D.C. Attorney General Karl Racine announced Tuesday that Honda will pay the District nearly $2 million as part of a multi-state settlement over allegations that the company concealed air bag safety problems.
The company will pay a total of $85 million in the suit, which was brought by 48 attorneys general. They alleged that Honda didn’t inform regulators and consumers that front air bags in many Honda and Acura vehicles sold in the U.S. were in danger of rupturing, which could cause metal fragments to fly into passenger areas.
Ruptures resulted in at least 14 deaths and over 200 injuries in the United States. The systems were installed in Honda cars starting with the 2001 model year and ending in 2016.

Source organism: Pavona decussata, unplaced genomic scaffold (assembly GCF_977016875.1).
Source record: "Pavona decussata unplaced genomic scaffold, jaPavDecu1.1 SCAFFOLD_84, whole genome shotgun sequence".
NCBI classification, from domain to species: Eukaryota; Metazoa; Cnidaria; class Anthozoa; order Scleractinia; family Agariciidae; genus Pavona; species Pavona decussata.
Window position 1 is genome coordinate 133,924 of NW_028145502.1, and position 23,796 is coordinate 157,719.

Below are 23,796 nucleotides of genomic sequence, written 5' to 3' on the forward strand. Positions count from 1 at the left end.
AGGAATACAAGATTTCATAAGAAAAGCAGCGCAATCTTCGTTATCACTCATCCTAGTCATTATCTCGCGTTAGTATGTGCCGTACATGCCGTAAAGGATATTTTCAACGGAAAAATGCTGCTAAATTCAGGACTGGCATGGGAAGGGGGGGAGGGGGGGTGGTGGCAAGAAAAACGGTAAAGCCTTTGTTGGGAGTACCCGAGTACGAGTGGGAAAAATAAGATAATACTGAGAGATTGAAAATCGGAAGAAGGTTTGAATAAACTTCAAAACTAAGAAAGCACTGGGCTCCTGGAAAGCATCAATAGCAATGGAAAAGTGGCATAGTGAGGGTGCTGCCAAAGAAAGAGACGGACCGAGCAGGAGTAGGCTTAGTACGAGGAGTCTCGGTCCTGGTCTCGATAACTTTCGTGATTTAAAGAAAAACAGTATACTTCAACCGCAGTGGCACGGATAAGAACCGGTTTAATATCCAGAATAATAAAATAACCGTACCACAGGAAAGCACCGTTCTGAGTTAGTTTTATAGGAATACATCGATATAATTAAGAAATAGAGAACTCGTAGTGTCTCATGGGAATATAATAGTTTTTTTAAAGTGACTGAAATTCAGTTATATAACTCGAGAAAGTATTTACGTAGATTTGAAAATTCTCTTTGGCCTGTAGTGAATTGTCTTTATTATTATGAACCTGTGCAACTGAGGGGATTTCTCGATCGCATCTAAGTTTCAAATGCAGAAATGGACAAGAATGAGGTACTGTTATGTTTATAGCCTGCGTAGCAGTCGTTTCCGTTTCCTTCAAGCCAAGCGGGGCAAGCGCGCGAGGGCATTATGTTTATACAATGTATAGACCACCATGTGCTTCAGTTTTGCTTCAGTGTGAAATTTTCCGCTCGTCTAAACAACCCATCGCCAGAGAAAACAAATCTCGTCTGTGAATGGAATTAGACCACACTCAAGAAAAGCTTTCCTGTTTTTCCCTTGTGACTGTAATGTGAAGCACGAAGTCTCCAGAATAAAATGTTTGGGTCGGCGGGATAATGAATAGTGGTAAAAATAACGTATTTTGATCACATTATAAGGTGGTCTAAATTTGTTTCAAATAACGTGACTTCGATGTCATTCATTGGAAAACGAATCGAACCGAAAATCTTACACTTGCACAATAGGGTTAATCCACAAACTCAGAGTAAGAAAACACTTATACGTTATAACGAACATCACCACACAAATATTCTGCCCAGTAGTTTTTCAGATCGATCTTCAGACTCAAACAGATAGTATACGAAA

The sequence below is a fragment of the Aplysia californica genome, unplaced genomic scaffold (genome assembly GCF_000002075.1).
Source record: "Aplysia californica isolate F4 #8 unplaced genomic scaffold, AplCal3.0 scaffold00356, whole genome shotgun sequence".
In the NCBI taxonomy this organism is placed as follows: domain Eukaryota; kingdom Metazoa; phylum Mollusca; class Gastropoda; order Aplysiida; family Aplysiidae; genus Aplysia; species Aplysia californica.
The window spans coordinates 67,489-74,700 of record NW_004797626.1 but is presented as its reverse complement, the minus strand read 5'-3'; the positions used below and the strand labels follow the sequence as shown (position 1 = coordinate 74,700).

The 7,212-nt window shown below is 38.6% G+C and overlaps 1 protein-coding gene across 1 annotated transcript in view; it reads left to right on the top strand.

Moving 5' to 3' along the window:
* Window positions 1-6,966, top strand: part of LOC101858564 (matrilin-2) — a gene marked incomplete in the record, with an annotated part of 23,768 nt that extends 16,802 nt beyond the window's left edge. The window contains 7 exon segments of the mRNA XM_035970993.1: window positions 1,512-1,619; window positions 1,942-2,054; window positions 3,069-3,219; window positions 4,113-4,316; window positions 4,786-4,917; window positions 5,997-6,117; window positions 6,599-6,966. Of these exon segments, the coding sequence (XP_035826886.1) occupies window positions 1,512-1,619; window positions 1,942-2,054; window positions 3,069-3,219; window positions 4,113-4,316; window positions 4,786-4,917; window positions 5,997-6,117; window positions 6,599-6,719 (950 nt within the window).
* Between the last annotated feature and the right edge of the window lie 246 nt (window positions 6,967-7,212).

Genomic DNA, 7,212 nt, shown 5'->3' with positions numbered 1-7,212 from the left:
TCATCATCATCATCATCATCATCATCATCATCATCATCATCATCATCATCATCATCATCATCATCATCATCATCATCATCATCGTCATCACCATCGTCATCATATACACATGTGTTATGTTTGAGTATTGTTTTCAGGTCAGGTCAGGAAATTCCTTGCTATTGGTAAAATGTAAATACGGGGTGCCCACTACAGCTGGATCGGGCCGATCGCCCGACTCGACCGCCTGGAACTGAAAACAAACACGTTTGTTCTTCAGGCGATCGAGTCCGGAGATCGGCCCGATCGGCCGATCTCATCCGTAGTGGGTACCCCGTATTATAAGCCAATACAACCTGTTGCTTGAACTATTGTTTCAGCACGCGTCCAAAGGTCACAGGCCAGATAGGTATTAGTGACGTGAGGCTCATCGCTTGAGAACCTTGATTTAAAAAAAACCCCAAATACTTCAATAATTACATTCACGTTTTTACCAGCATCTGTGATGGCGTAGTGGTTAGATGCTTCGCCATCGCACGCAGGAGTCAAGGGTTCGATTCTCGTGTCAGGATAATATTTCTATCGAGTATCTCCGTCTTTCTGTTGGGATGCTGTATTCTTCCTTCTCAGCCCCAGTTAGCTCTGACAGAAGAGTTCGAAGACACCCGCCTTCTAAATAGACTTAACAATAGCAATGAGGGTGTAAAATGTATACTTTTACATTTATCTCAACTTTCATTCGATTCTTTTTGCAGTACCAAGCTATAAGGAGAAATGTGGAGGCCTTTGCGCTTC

“This settlement with Honda makes clear that companies, large and small, will face serious consequences when they put profits over protecting the safety of their customers,” Racine said in a release.
The settlement requires Honda to adopt “fail-safe” features for future air-bag designs, stop misleading advertising and increase supplier oversight, among other measures.
The states that filed the lawsuit — led by South Carolina — alleged that Honda engineers suspected that the substance used to inflate the air bags, ammonium nitrate, could burn and cause the bags’ inflators to burst. Yet Honda delayed warning consumers or safety officials about the problem, even as it began partial recalls of affected vehicles in 2008 and 2009.
Since 2008, Honda has recalled roughly 12.9 million Honda and Acura vehicles that had the potentially dangerous inflators.